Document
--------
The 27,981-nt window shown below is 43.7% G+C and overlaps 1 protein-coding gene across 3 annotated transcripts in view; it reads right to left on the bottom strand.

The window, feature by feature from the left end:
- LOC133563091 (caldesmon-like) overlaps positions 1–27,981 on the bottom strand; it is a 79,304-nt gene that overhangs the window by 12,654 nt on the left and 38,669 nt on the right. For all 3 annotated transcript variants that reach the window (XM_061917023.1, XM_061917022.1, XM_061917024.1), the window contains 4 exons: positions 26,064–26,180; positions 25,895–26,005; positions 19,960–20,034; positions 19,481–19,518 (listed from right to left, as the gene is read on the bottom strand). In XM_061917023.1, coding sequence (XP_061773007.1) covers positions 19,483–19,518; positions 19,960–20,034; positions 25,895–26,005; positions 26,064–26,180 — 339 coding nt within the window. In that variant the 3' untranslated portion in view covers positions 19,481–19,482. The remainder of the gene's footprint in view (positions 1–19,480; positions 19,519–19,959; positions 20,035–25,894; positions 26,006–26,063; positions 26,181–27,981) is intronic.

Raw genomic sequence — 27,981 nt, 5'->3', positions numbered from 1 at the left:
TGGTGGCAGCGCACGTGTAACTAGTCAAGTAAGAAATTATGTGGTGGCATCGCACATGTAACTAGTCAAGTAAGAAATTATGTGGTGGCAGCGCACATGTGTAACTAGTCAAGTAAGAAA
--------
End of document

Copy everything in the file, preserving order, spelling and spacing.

The 27,981-nt window shown below is 43.7% G+C and overlaps 1 protein-coding gene across 3 annotated transcripts in view; it reads right to left on the bottom strand.

The window, feature by feature from the left end:
- LOC133563091 (caldesmon-like) overlaps positions 1–27,981 on the bottom strand; it is a 79,304-nt gene that overhangs the window by 12,654 nt on the left and 38,669 nt on the right. For all 3 annotated transcript variants that reach the window (XM_061917023.1, XM_061917022.1, XM_061917024.1), the window contains 4 exons: positions 26,064–26,180; positions 25,895–26,005; positions 19,960–20,034; positions 19,481–19,518 (listed from right to left, as the gene is read on the bottom strand). In XM_061917023.1, coding sequence (XP_061773007.1) covers positions 19,483–19,518; positions 19,960–20,034; positions 25,895–26,005; positions 26,064–26,180 — 339 coding nt within the window. In that variant the 3' untranslated portion in view covers positions 19,481–19,482. The remainder of the gene's footprint in view (positions 1–19,480; positions 19,519–19,959; positions 20,035–25,894; positions 26,006–26,063; positions 26,181–27,981) is intronic.

Raw genomic sequence — 27,981 nt, 5'->3', positions numbered from 1 at the left:
TGGTGGCAGCGCACGTGTAACTAGTCAAGTAAGAAATTATGTGGTGGCATCGCACATGTAACTAGTCAAGTAAGAAATTATGTGGTGGCAGCGCACATGTGTAACTAGTCAAGTAAGAAA